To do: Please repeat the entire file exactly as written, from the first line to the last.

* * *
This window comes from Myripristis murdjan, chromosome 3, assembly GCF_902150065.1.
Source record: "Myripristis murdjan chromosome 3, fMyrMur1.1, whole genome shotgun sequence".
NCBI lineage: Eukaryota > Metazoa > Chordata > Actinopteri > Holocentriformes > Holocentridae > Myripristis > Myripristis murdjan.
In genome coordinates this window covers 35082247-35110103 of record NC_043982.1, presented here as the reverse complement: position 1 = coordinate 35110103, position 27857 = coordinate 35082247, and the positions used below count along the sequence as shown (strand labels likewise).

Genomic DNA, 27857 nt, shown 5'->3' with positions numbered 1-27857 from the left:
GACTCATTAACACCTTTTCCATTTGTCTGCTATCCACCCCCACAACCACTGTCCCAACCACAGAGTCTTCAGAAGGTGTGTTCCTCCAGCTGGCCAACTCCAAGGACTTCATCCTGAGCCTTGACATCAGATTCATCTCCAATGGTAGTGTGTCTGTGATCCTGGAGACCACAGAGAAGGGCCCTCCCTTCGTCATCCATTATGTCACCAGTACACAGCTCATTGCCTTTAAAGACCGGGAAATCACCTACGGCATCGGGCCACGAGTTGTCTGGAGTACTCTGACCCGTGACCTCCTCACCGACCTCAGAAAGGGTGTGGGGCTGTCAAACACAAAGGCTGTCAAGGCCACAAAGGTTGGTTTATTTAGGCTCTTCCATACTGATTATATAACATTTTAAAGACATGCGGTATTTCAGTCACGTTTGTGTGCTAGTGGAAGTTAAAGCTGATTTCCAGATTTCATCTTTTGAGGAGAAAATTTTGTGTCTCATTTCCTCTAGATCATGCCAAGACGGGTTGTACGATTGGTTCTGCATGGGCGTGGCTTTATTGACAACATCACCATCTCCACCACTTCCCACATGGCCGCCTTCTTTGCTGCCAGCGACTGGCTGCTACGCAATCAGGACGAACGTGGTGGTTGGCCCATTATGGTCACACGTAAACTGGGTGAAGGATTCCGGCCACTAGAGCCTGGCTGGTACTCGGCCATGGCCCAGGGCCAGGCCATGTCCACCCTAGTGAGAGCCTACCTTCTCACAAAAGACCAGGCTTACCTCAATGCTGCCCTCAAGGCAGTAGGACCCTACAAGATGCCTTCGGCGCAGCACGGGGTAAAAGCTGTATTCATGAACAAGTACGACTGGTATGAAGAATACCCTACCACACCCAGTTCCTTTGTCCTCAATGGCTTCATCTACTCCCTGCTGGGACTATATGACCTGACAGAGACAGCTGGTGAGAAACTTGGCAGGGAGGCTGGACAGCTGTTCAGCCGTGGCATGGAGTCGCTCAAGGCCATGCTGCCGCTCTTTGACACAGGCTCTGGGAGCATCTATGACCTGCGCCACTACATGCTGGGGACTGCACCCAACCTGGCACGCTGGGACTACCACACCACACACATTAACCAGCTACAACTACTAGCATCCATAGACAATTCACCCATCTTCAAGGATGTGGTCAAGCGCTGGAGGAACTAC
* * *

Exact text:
This window comes from Myripristis murdjan, chromosome 3, assembly GCF_902150065.1.
Source record: "Myripristis murdjan chromosome 3, fMyrMur1.1, whole genome shotgun sequence".
NCBI lineage: Eukaryota > Metazoa > Chordata > Actinopteri > Holocentriformes > Holocentridae > Myripristis > Myripristis murdjan.
In genome coordinates this window covers 35082247-35110103 of record NC_043982.1, presented here as the reverse complement: position 1 = coordinate 35110103, position 27857 = coordinate 35082247, and the positions used below count along the sequence as shown (strand labels likewise).

Genomic DNA, 27857 nt, shown 5'->3' with positions numbered 1-27857 from the left:
GACTCATTAACACCTTTTCCATTTGTCTGCTATCCACCCCCACAACCACTGTCCCAACCACAGAGTCTTCAGAAGGTGTGTTCCTCCAGCTGGCCAACTCCAAGGACTTCATCCTGAGCCTTGACATCAGATTCATCTCCAATGGTAGTGTGTCTGTGATCCTGGAGACCACAGAGAAGGGCCCTCCCTTCGTCATCCATTATGTCACCAGTACACAGCTCATTGCCTTTAAAGACCGGGAAATCACCTACGGCATCGGGCCACGAGTTGTCTGGAGTACTCTGACCCGTGACCTCCTCACCGACCTCAGAAAGGGTGTGGGGCTGTCAAACACAAAGGCTGTCAAGGCCACAAAGGTTGGTTTATTTAGGCTCTTCCATACTGATTATATAACATTTTAAAGACATGCGGTATTTCAGTCACGTTTGTGTGCTAGTGGAAGTTAAAGCTGATTTCCAGATTTCATCTTTTGAGGAGAAAATTTTGTGTCTCATTTCCTCTAGATCATGCCAAGACGGGTTGTACGATTGGTTCTGCATGGGCGTGGCTTTATTGACAACATCACCATCTCCACCACTTCCCACATGGCCGCCTTCTTTGCTGCCAGCGACTGGCTGCTACGCAATCAGGACGAACGTGGTGGTTGGCCCATTATGGTCACACGTAAACTGGGTGAAGGATTCCGGCCACTAGAGCCTGGCTGGTACTCGGCCATGGCCCAGGGCCAGGCCATGTCCACCCTAGTGAGAGCCTACCTTCTCACAAAAGACCAGGCTTACCTCAATGCTGCCCTCAAGGCAGTAGGACCCTACAAGATGCCTTCGGCGCAGCACGGGGTAAAAGCTGTATTCATGAACAAGTACGACTGGTATGAAGAATACCCTACCACACCCAGTTCCTTTGTCCTCAATGGCTTCATCTACTCCCTGCTGGGACTATATGACCTGACAGAGACAGCTGGTGAGAAACTTGGCAGGGAGGCTGGACAGCTGTTCAGCCGTGGCATGGAGTCGCTCAAGGCCATGCTGCCGCTCTTTGACACAGGCTCTGGGAGCATCTATGACCTGCGCCACTACATGCTGGGGACTGCACCCAACCTGGCACGCTGGGACTACCACACCACACACATTAACCAGCTACAACTACTAGCATCCATAGACAATTCACCCATCTTCAAGGATGTGGTCAAGCGCTGGAGGAACTAC